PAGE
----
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Law School Case Brief

Cate v. Dover Corp. - 790 S.W.2d 559 (Tex. 1990)


An implied warranty of merchantability arises in a contract for the sale of goods unless expressly excluded or modified by conspicuous language. Tex. Bus. & Com. Code Ann. §§ 2.314(a)2.316(b) (1968). Whether a particular disclaimer is conspicuous is a question of law to be determined by the following definition: A term or clause is conspicuous when it is so written that a reasonable person against whom it is to operate ought to have noticed it. A printed heading in capitals (as: NON-NEGOTIABLE BILL OF LADING) is conspicuous. Language in a body of a form is conspicuous if it is larger or of other contrasting type or color. But in a telegram, any stated term is conspicuous. Tex. Bus. & Com. Code Ann. § 1.201(10)


Edward Cate purchased equipment made by Dover Corporation, and the equipment came with a written warranty. Claiming that the equipment did not function properly, Cate filed a claim for breach of the implied warranty of merchantability. The trial court awarded Dover summary judgment on the basis that Cate's claim was barred by a disclaimer contained in Dover's written warranty. The appellate court affirmed.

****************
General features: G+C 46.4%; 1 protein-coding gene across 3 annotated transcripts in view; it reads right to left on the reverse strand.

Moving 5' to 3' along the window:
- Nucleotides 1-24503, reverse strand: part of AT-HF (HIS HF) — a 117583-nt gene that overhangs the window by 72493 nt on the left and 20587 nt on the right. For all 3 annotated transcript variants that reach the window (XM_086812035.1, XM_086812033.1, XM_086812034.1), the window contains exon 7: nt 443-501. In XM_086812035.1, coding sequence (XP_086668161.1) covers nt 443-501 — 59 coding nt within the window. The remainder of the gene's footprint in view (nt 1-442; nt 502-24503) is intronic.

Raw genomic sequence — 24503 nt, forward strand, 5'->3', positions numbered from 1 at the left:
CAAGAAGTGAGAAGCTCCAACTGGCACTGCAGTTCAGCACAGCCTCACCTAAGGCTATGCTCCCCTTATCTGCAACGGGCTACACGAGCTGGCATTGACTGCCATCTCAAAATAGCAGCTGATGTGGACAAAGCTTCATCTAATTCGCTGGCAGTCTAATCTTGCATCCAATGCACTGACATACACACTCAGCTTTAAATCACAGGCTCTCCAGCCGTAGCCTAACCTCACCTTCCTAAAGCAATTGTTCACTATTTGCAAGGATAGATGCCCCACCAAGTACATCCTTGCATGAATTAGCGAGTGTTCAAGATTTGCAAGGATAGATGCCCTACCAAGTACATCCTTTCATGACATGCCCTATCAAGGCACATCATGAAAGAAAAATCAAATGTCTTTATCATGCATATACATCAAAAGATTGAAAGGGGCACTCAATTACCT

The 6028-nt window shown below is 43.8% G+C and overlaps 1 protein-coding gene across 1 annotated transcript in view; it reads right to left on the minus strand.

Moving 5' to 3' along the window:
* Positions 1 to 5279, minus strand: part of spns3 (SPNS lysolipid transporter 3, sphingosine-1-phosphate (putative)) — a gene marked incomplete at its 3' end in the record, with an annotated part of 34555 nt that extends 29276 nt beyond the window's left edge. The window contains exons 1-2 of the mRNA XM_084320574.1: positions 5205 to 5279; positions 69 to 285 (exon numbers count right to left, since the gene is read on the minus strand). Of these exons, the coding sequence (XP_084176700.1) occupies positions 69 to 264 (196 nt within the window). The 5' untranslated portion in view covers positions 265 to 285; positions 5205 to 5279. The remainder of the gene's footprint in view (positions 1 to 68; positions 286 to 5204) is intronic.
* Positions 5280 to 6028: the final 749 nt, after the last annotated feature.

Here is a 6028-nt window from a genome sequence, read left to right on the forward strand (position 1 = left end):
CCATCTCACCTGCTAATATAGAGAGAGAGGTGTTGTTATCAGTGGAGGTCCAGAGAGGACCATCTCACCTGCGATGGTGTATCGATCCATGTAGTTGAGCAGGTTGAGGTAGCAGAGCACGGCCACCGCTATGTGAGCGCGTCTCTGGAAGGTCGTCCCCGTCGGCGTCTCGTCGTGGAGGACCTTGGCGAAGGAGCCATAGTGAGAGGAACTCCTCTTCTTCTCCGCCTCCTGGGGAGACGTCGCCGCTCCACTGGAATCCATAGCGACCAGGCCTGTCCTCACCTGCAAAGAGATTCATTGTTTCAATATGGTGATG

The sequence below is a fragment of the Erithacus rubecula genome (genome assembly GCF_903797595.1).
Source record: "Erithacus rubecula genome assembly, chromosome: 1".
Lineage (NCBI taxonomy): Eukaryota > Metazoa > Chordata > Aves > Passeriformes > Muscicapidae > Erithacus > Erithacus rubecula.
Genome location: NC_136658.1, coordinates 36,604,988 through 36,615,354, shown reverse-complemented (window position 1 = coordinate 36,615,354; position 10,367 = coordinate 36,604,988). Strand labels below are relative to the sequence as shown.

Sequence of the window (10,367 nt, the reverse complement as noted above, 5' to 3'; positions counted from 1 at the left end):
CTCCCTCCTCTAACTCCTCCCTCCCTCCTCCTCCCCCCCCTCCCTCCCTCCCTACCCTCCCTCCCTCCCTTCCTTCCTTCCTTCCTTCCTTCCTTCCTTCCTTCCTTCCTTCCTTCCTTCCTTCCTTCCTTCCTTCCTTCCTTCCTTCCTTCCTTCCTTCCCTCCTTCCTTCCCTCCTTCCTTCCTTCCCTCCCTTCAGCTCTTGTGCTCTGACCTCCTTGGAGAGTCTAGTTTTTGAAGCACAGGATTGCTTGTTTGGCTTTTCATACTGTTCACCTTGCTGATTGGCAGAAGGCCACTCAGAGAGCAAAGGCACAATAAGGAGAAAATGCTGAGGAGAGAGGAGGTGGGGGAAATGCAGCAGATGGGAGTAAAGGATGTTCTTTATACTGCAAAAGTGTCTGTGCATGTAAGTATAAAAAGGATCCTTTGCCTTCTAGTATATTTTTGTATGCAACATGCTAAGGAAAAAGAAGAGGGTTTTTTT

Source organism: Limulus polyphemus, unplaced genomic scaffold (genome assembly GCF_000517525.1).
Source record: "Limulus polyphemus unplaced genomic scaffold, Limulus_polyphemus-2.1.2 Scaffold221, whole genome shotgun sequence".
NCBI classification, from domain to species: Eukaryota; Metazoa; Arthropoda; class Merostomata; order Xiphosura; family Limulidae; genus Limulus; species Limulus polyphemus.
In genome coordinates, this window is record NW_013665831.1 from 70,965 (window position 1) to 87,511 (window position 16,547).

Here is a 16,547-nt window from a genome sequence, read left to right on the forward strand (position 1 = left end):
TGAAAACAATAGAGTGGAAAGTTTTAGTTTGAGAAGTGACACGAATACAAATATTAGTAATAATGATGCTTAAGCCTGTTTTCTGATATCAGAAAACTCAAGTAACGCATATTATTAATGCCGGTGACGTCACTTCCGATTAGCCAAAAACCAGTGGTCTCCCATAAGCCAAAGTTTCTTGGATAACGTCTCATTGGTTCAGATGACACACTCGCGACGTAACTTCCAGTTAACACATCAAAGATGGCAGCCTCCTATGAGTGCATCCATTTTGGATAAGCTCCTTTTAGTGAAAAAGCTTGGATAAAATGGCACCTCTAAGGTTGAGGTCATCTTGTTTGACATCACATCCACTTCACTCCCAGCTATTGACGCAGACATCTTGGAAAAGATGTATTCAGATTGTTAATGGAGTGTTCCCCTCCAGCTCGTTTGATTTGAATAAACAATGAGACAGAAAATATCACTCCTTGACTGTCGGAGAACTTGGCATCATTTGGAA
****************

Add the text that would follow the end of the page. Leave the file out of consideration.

Did the lower court err in awarding summary judgment to Dover based upon the enforceability of a disclaimer of the implied warranty of merchantability?




On further appellate review, the Supreme Court of Texas reversed and remanded, holding that the disclaimer of the implied warranty of merchantability was enforceable only if the disclaimer would have been conspicuous to a reasonable person or if the buyer had actual knowledge of the disclaimer. The court determined that the disclaimer was not conspicuous because it was undistinguished in typeface, size, and color from the language purporting to grant the warranty. The court also ruled that Dover had failed to establish as a matter of law that Cate had actual knowledge of the disclaimer.

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